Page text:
Leading an Appointment Culture – Part 7

Leading an Appointment Culture – Part 7

TRANSCRIPT: Let’s say you’re a dealership owner or maybe you work for a large dealership corporation, a group that owns a few dealerships, 20, 30 or 90, whatever, across the country and you can’t be in the dealerships all the time but you want to know if they’re truly holding to an appointment culture, right? What does an appointment culture look like? How can I make a visit and in fifteen or twenty minutes really know that my dealerships, the ones I own or the ones that I am in charge of, are living within an appointment culture?

The first sign is everyone is at the new point. They aren’t outside, waiting for the UP bucks. There aren’t seven guys out smoking and joking in your gazebo. In fact, there may not even be one because everyone is inside, at the new point, on the phone. At their desk, on the phone, working in the CRM tool. You look at your managers. There’s lots of MBWA. What’s MBWA? That’s Management by Walking Around. This is not a new concept, but it is new to some dealerships. I don’t want to see my managers hiding in the tower or hiding at the sales desk. I want to see them walking about, meeting and greeting customers. More than that, I want to see them engaging the sales reps at the new point to make sure they are doing the activities.

If your team is living in an appointment culture you actually hear the managers saying words like, “Show me”, right? “So, Bob, do you have all your phone calls done for the day?” “I sure do, boss.” “Show me.” You’ll hear that, you’ll see that happening all the time. If your team is living in an appointment culture, your CRM is accurate to within five minutes. If there are five people in your showroom, there’s five people in your showroom log in your CRM. There is a buzz of activity. If your team is living in an appointment culture, there is a lot of activity. Tuesdays start to feel like Saturdays. I mean there’s lots of people there because we’ve set lots of great appointments, but even if there aren’t people there, our team is on the phone, right? They’re working on the phone.

That’s what an appointment culture looks like. Remember, we talked about this when we talked about creating an appointment culture. This is what working looks like in an appointment culture. People aren’t typing away on their desktops and they certainly aren’t outside, waiting on the UP buck. There’s this buzz of activity.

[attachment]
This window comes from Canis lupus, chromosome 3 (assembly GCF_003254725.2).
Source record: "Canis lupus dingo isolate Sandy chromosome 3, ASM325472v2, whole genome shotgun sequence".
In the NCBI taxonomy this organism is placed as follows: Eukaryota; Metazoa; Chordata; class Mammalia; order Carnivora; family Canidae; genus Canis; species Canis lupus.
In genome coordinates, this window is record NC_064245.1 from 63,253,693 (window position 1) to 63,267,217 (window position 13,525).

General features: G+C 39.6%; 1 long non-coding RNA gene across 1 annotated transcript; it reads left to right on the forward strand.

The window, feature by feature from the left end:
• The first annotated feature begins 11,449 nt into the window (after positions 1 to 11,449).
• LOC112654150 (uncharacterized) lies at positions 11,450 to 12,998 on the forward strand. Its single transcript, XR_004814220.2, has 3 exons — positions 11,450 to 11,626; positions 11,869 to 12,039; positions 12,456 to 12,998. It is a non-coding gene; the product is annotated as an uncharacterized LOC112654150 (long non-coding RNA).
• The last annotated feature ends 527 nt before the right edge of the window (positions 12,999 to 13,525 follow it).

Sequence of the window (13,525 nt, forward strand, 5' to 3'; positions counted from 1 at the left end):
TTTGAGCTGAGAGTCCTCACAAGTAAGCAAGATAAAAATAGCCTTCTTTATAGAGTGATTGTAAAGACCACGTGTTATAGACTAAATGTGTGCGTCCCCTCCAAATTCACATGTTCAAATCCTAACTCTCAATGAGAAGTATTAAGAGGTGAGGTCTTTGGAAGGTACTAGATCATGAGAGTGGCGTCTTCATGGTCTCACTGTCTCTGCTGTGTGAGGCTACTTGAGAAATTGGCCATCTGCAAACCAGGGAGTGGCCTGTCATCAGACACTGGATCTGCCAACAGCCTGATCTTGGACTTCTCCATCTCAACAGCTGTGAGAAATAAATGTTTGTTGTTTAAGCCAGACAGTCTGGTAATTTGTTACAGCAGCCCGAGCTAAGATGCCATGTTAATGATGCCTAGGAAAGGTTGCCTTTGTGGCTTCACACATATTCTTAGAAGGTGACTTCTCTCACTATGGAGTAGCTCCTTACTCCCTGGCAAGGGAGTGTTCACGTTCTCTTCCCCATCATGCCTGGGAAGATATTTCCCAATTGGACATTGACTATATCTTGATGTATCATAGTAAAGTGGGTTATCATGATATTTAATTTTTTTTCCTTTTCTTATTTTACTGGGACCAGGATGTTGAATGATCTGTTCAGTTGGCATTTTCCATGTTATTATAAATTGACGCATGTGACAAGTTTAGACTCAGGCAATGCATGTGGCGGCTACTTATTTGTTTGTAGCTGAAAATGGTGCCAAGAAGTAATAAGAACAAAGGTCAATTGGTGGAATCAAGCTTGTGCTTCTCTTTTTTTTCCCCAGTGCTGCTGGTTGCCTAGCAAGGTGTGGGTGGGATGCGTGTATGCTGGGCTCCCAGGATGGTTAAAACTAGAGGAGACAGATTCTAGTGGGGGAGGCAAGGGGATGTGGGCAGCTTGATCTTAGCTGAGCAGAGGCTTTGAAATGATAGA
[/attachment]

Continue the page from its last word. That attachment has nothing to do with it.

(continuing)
If you’re truly living in an appointment culture, you have a staging area for vehicles, right? For appointments that are scheduled, and that staging area is accurate and uncluttered. It doesn’t have any of the vehicles left over from yesterday. There are no vendor cars parked there. There are no sales manager demos parked there. There is not a trade from yesterday still sitting there. The vehicles in your staging area are for appointments that are coming in within the next 45 minutes. It’s accurate. It’s uncluttered.

Here’s another way to tell if you’re truly living in an appointment culture, customers are on time for their appointments. Just like at the dentist’s office. See, dentists live off an appointment culture. People are on time for their appointments. Are they on time for appointments at your business? If they’re not; if they are arriving excessively early, say 30 minutes or more, or excessively late, again 30 minutes or more, you don’t have an appointment culture. You are lucky these people showed up at all because they don’t feel like they HAD an appointment. So, in an appointment culture, people show up on time for their appointments.

The final way you can tell if you truly have an appointment culture is you understand appointments are ‘plus’ business. This is additional business. This is incremental sales that you’re making to the appointments. If your team says they have an appointment culture but you are selling the same number of vehicles that you sold last month or last year, then there is not an appointment culture.

See, there are some key things you can do very quickly. Remember, just 5, 10, 25 minutes and you can tell if your team is truly living in an appointment culture.